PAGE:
A healthy Vermont economy has traditionally relied on a strong sense of heritage, individuals’ ingenuity, businesses that always retain their entrepreneurial spirit, and the distinct character of our rural communities.

In 2006-2007, with major support from Jane’s Trust, VCRD piloted the Creative Communities Program (CCP) to offer an opportunity for towns, villages, and cities around Vermont to use a public participation process to explore ways of combining local culture, community, and commerce for a strong economic future.

Map of Creative Community participants

Twelve communities participated including: Grand Isle County, Hardwick, Manchester, Middlebury, Plainfield, Randolph, Richmond, Rockingham/ Bellows Falls, Rutland, St. Albans City, St. Johnsbury, and Windsor.

The program was modeled on the revitalization of Vermont towns like Brandon, Bellows Falls and Vergennes where local leaders built partnerships between artists, cultural organizations, town government, and key businesses to build activities, redevelop properties, and establish reputations as towns that encourage innovative business development. Today, these towns are building their creative workforces, attracting businesses, and developing jobs. Tax revenues are up. They have a public image – a brand – as a town on the move with rising energy and spirit.

The CCP emphasized three main components of the creative economy:

  • The Importance of Place: “Place”, includes the natural, physical and social environments. Securing a vibrant sense of place is key to sustainable economic vitality. The creative economy thrives in places where people want to work, live, and participate as active citizens.
  • Creative Partnerships: The creative economy brings voices to economic development discussions that have not traditionally been thought of as business partners; including arts, heritage, place-based, and other (usually) not-for-profit organizations. They offer essential perspectives in economic development discussions.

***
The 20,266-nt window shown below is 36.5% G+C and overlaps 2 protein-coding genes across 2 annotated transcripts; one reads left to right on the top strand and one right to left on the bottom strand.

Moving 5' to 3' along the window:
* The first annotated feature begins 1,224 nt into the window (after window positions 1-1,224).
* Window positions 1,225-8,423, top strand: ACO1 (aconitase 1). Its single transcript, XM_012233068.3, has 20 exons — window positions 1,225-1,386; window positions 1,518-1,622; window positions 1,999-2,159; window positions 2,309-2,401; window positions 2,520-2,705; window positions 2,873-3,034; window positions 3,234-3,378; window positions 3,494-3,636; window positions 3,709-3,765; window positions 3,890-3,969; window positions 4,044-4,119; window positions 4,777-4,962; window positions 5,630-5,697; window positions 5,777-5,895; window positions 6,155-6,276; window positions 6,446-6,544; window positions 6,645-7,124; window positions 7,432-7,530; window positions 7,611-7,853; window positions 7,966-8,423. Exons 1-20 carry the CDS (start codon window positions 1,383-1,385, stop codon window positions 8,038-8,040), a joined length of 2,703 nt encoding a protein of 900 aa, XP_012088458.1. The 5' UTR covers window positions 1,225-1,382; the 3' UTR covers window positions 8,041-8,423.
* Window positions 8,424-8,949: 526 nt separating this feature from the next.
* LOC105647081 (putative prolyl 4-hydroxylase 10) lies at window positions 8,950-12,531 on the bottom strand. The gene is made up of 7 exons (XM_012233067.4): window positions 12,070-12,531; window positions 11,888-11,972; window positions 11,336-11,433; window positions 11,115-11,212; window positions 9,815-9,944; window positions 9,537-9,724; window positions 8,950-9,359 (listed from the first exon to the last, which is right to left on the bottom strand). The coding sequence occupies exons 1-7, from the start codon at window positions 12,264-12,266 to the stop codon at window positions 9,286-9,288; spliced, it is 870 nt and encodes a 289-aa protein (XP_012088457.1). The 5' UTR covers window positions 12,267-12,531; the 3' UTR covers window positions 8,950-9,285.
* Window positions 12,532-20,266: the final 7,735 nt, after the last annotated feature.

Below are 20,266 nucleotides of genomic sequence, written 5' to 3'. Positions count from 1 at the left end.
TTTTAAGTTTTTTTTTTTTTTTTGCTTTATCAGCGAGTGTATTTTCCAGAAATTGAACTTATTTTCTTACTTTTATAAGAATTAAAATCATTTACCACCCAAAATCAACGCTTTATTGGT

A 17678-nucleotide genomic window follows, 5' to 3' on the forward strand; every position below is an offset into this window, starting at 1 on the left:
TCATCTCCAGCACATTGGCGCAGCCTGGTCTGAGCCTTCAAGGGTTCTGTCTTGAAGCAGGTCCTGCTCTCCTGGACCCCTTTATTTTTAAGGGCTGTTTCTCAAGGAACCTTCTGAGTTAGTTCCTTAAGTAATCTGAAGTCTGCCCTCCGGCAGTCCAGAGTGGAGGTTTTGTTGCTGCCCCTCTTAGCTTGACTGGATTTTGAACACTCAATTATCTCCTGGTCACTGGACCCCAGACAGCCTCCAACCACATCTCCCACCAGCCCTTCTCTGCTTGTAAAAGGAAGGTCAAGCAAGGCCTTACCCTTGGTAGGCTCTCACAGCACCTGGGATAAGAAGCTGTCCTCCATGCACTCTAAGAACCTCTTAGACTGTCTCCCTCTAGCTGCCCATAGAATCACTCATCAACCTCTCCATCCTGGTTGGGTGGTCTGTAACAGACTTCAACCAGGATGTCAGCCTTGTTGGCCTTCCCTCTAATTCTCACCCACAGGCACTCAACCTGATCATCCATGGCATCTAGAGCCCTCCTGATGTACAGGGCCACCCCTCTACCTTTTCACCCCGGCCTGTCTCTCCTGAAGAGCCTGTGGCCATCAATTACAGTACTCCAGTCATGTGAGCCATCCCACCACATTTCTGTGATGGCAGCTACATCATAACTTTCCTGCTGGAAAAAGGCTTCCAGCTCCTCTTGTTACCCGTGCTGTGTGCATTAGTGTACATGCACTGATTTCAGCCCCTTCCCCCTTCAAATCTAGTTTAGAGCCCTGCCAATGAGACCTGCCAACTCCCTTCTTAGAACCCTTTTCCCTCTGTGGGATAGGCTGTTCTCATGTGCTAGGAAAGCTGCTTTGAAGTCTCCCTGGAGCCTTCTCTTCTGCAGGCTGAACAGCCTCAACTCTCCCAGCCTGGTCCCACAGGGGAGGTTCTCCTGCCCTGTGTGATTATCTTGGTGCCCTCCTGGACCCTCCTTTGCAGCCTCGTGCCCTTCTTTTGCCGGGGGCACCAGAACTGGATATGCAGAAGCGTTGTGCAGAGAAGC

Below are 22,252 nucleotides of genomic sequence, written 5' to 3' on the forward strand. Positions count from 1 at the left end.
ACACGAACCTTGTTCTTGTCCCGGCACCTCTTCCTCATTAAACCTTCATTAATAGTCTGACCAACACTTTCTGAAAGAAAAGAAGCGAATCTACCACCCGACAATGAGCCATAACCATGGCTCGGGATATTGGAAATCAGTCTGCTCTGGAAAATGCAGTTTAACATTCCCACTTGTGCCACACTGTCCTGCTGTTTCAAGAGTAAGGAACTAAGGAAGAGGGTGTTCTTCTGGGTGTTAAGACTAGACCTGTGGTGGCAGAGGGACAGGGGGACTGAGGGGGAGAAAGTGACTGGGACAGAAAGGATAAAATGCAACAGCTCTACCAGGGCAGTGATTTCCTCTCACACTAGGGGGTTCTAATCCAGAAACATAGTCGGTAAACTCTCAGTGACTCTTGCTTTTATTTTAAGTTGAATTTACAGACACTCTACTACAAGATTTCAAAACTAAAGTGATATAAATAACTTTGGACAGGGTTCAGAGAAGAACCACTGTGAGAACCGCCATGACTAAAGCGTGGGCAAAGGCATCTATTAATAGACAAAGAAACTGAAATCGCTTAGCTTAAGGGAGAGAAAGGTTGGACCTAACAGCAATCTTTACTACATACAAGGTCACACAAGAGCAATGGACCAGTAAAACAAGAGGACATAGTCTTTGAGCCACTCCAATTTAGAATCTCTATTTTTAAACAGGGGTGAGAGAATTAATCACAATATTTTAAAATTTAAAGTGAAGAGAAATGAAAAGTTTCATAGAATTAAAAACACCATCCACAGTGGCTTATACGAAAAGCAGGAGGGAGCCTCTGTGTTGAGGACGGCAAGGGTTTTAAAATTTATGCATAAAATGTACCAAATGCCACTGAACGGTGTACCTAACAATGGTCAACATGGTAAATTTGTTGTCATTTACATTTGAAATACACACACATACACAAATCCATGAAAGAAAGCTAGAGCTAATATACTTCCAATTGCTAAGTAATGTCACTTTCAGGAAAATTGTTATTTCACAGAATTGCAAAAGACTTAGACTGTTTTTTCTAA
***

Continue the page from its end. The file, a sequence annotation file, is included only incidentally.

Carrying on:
• Creative Assets: The creative economy relies on innovative individuals to generate new ideas that give local businesses a competitive edge and build a larger culture of ingenuity. Leveraging cultural assets generates income for a region, while forming a community environment that inspires creative thinking in everyone and encourages people to explore diverse skills.

Priority Projects

As part of this process, each community came up with a list of priority projects they wanted to pursue as a way to advance their creative economies.

Creative Economy Resources

The creative economy is an economic driver; one that deserves understanding, recognition, and investment. The Creative Economy Resources serve as a comprehensive list for communities, policy leaders, educators, and businesses who want to learn about what’s working, and how the creative economy might fit into their future plans.

Creative Communities Program Advisory Committee

  • Alex Aldrich, Executive Director, Vermont Arts Council
  • Joss Besse, Vermont Downtown Program
  • Paul Bruhn, Executive Director, Preservation Trust of Vermont
  • Chip Evans (Chair of Advisory Committee), Executive Director, Human Resources Investment Council
  • David Lane, Deputy Secretary, Vermont Agency of Agriculture
  • Patricia Menduni, Grants Coordinator, Office of Senator James Jeffords